One day after bombing a police station, killing nine people, the Revolutionary Armed Forces of Colombia (FARC) said Sunday that it would implement a 30-day cease-fire in its fight against government security forces, the BBC reported
The FARC said the cease-fire would take effect Dec. 15.
The rebel group made the announcement a day after detonating a car bomb near a police station in Inza in southwestern Colombia, killing a policeman, three civilians, and five soldiers, according to the BBC.
The FARC’s statement attacked the Colombian government for refusing to agree to a cease-fire with rebel forces.
“Soldiers and police are also unnecessarily spilling their blood, while the national opinion observes this strange cocktail of death and dialogue, which is how the national government perceives reconciliation," it said.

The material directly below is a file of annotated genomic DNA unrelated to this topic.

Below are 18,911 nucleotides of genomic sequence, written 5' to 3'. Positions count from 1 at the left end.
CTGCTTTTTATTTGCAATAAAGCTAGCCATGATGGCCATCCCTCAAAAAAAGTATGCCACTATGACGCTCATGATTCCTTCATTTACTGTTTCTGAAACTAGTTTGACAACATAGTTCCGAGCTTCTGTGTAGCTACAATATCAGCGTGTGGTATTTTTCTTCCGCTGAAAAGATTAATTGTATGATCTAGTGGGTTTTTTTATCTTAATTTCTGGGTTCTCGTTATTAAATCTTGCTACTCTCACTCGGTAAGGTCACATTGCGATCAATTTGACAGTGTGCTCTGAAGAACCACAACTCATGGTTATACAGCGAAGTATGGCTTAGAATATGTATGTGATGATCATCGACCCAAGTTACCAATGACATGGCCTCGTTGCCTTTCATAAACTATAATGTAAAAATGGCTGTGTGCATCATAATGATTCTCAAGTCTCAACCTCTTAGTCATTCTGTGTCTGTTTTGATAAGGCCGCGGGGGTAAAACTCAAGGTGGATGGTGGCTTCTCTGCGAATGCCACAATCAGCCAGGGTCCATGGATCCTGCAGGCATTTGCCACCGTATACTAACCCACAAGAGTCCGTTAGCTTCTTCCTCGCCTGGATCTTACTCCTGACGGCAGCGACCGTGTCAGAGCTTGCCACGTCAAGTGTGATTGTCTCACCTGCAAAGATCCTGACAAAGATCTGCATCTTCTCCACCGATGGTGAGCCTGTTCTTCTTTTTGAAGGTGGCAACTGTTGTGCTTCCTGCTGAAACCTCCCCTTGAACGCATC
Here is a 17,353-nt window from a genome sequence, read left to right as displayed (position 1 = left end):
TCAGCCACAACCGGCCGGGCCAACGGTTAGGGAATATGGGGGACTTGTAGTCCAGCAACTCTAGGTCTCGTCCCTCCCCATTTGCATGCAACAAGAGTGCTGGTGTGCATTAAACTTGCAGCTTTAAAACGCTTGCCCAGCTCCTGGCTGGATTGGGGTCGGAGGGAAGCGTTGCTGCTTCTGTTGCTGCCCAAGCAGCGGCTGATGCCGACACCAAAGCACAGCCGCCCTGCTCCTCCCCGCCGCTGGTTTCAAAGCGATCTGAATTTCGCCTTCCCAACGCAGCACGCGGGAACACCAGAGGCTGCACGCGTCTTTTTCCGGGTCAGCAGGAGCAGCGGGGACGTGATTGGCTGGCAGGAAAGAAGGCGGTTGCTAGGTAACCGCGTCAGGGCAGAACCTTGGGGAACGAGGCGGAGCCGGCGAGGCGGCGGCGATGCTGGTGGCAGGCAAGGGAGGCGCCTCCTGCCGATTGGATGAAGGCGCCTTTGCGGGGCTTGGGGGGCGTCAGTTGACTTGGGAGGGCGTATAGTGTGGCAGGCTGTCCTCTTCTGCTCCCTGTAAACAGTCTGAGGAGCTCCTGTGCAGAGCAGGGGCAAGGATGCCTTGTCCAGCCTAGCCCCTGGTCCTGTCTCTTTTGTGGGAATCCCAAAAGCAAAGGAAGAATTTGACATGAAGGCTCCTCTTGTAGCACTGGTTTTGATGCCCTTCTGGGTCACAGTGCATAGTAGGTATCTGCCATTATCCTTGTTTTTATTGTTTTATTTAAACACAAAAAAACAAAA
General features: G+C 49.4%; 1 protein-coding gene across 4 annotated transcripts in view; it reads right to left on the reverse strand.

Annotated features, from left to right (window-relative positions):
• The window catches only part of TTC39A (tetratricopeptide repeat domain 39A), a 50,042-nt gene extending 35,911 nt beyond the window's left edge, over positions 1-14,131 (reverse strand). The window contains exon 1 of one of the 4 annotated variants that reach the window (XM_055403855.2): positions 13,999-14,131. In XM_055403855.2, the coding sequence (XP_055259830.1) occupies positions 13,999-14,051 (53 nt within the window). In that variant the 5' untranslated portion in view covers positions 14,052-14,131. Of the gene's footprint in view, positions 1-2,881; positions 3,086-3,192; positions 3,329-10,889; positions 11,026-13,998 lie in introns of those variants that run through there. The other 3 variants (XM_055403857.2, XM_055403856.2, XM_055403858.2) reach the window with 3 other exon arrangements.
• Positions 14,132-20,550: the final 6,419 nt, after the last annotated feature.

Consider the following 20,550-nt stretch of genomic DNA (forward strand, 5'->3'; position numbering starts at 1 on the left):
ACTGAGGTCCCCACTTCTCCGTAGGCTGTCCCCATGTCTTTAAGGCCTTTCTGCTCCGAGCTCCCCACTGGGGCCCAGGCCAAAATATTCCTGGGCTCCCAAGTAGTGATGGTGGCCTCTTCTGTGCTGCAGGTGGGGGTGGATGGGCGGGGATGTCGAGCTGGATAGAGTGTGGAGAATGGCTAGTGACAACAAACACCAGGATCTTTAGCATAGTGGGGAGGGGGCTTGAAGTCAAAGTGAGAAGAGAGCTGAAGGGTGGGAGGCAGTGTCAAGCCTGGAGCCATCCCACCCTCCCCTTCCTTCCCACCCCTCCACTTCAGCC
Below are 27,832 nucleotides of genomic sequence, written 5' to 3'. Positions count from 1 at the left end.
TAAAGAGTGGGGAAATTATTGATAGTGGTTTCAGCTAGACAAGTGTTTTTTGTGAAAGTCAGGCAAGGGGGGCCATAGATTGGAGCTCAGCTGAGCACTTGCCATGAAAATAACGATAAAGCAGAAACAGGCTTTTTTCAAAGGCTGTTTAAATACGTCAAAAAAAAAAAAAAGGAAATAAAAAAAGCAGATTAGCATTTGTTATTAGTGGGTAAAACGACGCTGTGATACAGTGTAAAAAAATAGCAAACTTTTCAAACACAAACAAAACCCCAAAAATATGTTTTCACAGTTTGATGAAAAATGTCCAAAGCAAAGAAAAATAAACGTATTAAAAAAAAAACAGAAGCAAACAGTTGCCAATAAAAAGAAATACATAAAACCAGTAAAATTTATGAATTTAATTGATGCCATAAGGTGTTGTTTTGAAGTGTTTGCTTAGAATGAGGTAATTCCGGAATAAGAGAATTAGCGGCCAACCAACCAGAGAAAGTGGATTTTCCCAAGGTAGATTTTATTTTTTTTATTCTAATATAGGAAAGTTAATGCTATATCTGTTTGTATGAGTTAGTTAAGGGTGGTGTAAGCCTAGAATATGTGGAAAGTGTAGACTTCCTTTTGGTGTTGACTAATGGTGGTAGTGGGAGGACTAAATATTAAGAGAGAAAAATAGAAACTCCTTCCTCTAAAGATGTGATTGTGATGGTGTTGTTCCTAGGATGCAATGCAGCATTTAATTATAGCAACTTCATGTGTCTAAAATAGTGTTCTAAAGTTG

The Colombian government refuses to agree to a truce with the FARC until a final peace accord is reached and signed. Last year, the militants announced a cease-fire but resumed military operations several months later.
Colombian President Juan Manuel Santos said the government will continue to take military action to prevent it from committing “acts like the one we have unfortunately witnessed,” referring to Saturday’s attack.
The following day, the Colombian government and the FARC resumed peace negotiations in Havana in an effort to end a war that has lasted close to half a century and killed upwards of 200,000.
President Barack Obama last week praised Santos for making "bold and brave efforts" to bring about peace through negotiations with the FARC, saying that this course of action “sends a signal to the people of Colombia that it is possible to unleash the enormous potential if we can move beyond this conflict."
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